QUITO (Reuters) - Ecuador lawmakers on Tuesday approved hiking bank taxes to finance cash payments to the poor, a move that could cement President Rafael Correa’s chances of winning re-election, but which banks have described as a confiscation.
Correa, the clear favorite to win the February vote, has broad popular support thanks to anti-poverty initiatives and a leftist platform of boosting state involvement in the economy.
“They will continue earning, a bit less, but they will continue earning,” Correa told reporters after the law was approved.
Opposition critics slam the measure as a jab at banker-turned-politician Guillermo Lasso, who has launched a bid for the presidency and is the most popular opposition candidate.
“He took a visceral decision to get back at me, a personal move against someone who was faster than him and thought about the poor,” Lasso told the local daily Expreso on Sunday.
The measure would finance a raise in a monthly stipend paid to about 2 million low-income citizens including the elderly and single mothers to $50 from $35 currently.
The government would raise around $165 million through several tax increases, including a new 3 percent tax on bank revenue and the elimination of a tax exemption so that banks will have to pay 23 percent income tax rather than 13 percent.
The law will go into effect once it has been published in the official gazette, but officials did not give a publication date.
Lasso in September offered to raise the stipend, known as the Human Development Bonus, if he wins office. But Correa picked up on the idea and sent a bill to Congress to make banks pay for the increase.
“I spoke about the (possible) ways to finance it, and instead of engaging in a debate the president and candidate made a revenge law,” Lasso said.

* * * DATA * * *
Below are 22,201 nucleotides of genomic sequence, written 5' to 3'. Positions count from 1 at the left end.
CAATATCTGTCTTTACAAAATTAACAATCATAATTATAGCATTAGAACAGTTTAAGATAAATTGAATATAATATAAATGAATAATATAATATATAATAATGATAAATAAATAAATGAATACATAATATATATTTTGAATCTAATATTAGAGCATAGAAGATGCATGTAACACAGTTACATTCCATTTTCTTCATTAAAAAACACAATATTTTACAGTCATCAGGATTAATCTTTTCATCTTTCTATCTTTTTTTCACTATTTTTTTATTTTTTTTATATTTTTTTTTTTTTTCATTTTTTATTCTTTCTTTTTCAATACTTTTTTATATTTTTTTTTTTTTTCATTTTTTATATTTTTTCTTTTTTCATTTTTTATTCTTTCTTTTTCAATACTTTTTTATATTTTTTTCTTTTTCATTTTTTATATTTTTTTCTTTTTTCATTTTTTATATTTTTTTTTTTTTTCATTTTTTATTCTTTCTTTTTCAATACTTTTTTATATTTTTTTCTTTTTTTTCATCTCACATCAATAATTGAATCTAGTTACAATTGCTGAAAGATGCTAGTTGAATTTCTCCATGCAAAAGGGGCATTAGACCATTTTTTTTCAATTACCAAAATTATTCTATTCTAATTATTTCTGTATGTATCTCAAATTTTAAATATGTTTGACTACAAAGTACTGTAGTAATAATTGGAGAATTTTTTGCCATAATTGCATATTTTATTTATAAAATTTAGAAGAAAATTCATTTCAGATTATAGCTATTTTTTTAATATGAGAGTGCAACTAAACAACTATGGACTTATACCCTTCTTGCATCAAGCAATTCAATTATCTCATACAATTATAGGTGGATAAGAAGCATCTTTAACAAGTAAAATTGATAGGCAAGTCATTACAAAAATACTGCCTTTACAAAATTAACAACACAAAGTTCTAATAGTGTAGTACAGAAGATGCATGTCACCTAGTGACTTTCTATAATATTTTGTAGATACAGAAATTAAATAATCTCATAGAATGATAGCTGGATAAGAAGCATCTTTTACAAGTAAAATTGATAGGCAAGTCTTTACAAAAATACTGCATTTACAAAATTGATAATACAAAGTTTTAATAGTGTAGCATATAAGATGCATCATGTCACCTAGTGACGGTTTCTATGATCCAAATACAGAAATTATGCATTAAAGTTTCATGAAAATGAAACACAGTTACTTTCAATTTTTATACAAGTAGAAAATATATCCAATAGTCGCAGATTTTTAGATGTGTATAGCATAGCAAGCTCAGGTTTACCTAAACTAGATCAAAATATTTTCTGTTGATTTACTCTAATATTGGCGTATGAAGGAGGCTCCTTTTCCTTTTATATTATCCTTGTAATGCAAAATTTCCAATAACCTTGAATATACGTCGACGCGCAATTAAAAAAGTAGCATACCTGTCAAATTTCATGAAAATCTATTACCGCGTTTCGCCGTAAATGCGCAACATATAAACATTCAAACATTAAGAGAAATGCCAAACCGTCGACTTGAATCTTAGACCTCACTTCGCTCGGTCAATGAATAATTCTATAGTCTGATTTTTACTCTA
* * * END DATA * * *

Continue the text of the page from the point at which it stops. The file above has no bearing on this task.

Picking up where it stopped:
Lasso’s proposal was seen as an attempt to dent Correa’s support among the poor. The former banker is running on a platform of lower taxes and incentives to private investors to boost job creation.
A survey by local pollster Cedatos released on Monday forecast Correa would win 52 percent of the vote, followed by Lasso with 21 percent.
A new term in office would allow Correa, an ally of Venezuela’s socialist leader Hugo Chavez, to continue spending heavily on the poor and probably give the state a bigger role in the economy.
Correa, 49, has been at loggerheads with the banks since he first took office in 2007, but his attacks against the financial sector have become more frequent and caustic in recent weeks.
“They don’t care about people. They care about their pockets. They’re manipulating people. This is a strategy of terror. They want to scare people away from the government to put their candidate in office,” Correa told reporters on Monday.
Bankers have complained that the tax increase amounts to a de facto confiscation. The banking chamber has said banks will have less money to grant loans, which could dampen economic growth in the OPEC-member country.
Correa, a U.S.-trained economist, blames banks for the hyperinflation and devaluation in 1999 that forced Ecuador to adopt the dollar as the national currency the following year and meant thousands of account holders lost part of their savings.
Correa’s government has banned banks from investing in other sectors, a measure approved by a majority of voters in a 2011 referendum. And his government has implemented reforms that ban financial institutions from charging for some services to account and credit card holders.
Government regulations also force banks to acquire public debt and Congress passed a mortgage law earlier this year that allows borrowers to default on loans by giving back the houses or cars they bought to the banks that lent them the money.
Additional reporting by Patricio Vivas; Editing by Lisa Shumaker